Huo became a national hero when he proved himself against the best Western and Japanese fighters. A fantastic retelling of his life story was done by Jet Li in the film Fearless. The question you may have is why is Gen depicted as an old man whereas Huo was young when he became an icon. Huo died at the age of 42. He suffered from health issues most of his life, including asthma and jaundice. Near the end he had contracted tuberculosis. His health deteriorated quickly and he died just a decade into the new century. The rate at which his health declined was questionable to many. Huo was fast becoming a symbol for national unity, which concerned the occupiers greatly. The Chinese suspected that the Japanese doctors that were treating him for his condition had poisoned him instead.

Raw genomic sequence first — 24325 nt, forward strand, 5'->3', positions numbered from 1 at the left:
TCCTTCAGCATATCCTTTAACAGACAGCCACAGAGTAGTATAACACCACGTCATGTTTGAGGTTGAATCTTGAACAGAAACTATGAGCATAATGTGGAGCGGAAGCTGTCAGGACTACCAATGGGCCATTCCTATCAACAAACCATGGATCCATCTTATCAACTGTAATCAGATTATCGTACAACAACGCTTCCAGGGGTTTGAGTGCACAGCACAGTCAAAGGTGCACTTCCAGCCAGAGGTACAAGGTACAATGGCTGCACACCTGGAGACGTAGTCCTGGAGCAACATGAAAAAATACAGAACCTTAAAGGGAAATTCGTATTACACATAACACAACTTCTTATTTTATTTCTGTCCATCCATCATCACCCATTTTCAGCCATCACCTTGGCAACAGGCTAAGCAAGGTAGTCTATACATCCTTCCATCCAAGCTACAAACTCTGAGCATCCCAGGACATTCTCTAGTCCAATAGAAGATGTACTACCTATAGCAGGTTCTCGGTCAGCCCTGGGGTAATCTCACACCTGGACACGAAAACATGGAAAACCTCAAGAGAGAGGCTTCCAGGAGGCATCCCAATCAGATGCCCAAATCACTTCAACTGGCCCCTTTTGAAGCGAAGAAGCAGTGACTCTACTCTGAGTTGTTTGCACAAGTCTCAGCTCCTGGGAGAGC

Gen was a symbolic character. He represented the legendary Kung-Fu masters from 18th and 19th century China. He was what would have happened if Huo had lived long enough to fight the greatest martial artists of the 20th century. Huo would have been elderly but still a dangerous man in the eyes of many. In Street Fighter canon Gen was not only considered a legitimate threat to Ryu but even the main villain Gouki. People suffering from tuberculosis sometimes cough up blood due to the deterioration that the disease has on their lungs. Gen could be seen suffering from this affliction in several endings in the Street Fighter Zero/Alpha series. He was such a proud man that he wanted to die fighting the best opponents in the series rather than to succumb to the disease.